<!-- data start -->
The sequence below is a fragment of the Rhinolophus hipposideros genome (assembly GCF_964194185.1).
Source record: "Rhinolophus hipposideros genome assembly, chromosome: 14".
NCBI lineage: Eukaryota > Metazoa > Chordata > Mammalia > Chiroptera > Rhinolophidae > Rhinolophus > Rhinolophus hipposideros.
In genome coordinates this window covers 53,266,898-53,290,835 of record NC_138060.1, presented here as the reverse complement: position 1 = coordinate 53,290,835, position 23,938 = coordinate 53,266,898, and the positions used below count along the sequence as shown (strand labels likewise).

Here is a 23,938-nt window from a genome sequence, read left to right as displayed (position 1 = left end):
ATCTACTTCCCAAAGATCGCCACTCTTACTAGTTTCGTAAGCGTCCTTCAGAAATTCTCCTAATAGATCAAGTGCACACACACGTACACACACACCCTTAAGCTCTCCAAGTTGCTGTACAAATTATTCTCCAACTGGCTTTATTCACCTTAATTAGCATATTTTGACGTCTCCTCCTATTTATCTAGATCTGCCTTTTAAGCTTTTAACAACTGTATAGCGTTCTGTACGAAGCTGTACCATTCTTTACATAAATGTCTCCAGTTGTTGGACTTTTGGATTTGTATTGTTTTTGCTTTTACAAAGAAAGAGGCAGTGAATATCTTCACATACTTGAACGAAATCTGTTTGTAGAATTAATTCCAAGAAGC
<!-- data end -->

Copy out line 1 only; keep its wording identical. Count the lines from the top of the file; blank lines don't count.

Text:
The sequence below is a fragment of the Rhinolophus hipposideros genome (assembly GCF_964194185.1).